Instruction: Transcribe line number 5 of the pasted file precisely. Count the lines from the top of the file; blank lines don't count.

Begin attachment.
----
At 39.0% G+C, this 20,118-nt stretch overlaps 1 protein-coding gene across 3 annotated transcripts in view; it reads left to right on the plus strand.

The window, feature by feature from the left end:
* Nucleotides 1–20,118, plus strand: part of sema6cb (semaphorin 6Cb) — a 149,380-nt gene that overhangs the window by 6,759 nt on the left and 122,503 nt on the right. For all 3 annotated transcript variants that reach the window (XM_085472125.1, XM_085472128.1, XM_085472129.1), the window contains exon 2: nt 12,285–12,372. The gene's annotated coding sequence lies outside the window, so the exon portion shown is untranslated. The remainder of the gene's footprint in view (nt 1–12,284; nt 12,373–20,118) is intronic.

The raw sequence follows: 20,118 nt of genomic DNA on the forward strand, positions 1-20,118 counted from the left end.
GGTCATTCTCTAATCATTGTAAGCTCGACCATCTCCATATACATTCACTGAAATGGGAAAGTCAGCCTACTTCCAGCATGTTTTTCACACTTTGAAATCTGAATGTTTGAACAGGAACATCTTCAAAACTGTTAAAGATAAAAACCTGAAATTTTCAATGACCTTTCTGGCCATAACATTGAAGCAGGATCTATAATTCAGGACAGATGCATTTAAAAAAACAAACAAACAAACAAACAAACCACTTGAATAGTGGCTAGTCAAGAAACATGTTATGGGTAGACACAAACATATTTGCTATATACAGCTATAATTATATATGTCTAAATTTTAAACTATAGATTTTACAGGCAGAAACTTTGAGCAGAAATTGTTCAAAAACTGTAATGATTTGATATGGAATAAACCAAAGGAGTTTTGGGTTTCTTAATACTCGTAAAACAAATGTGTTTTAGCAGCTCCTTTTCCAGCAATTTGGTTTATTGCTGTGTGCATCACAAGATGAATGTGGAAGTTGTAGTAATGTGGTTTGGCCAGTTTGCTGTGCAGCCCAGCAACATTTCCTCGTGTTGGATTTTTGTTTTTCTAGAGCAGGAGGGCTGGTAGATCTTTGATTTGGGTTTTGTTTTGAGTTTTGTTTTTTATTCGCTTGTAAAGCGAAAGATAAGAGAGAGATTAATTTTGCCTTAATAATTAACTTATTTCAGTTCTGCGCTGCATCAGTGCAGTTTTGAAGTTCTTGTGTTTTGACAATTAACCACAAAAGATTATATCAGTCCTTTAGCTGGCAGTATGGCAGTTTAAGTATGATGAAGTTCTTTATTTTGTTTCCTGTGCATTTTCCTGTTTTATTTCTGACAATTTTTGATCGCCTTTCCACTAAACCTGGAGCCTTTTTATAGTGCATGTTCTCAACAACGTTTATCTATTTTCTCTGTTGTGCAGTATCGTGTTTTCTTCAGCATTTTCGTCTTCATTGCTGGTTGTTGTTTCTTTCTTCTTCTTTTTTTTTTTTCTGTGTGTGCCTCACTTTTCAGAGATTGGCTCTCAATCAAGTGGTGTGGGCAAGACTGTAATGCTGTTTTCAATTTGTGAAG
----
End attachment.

GGTCATTCTCTAATCATTGTAAGCTCGACCATCTCCATATACATTCACTGAAATGGGAAAGTCAGCCTACTTCCAGCATGTTTTTCACACTTTGAAATCTGAATGTTTGAACAGGAACATCTTCAAAACTGTTAAAGATAAAAACCTGAAATTTTCAATGACCTTTCTGGCCATAACATTGAAGCAGGATCTATAATTCAGGACAGATGCATTTAAAAAAACAAACAAACAAACAAACAAACCACTTGAATAGTGGCTAGTCAAGAAACATGTTATGGGTAGACACAAACATATTTGCTATATACAGCTATAATTATATATGTCTAAATTTTAAACTATAGATTTTACAGGCAGAAACTTTGAGCAGAAATTGTTCAAAAACTGTAATGATTTGATATGGAATAAACCAAAGGAGTTTTGGGTTTCTTAATACTCGTAAAACAAATGTGTTTTAGCAGCTCCTTTTCCAGCAATTTGGTTTATTGCTGTGTGCATCACAAGATGAATGTGGAAGTTGTAGTAATGTGGTTTGGCCAGTTTGCTGTGCAGCCCAGCAACATTTCCTCGTGTTGGATTTTTGTTTTTCTAGAGCAGGAGGGCTGGTAGATCTTTGATTTGGGTTTTGTTTTGAGTTTTGTTTTTTATTCGCTTGTAAAGCGAAAGATAAGAGAGAGATTAATTTTGCCTTAATAATTAACTTATTTCAGTTCTGCGCTGCATCAGTGCAGTTTTGAAGTTCTTGTGTTTTGACAATTAACCACAAAAGATTATATCAGTCCTTTAGCTGGCAGTATGGCAGTTTAAGTATGATGAAGTTCTTTATTTTGTTTCCTGTGCATTTTCCTGTTTTATTTCTGACAATTTTTGATCGCCTTTCCACTAAACCTGGAGCCTTTTTATAGTGCATGTTCTCAACAACGTTTATCTATTTTCTCTGTTGTGCAGTATCGTGTTTTCTTCAGCATTTTCGTCTTCATTGCTGGTTGTTGTTTCTTTCTTCTTCTTTTTTTTTTTTCTGTGTGTGCCTCACTTTTCAGAGATTGGCTCTCAATCAAGTGGTGTGGGCAAGACTGTAATGCTGTTTTCAATTTGTGAAG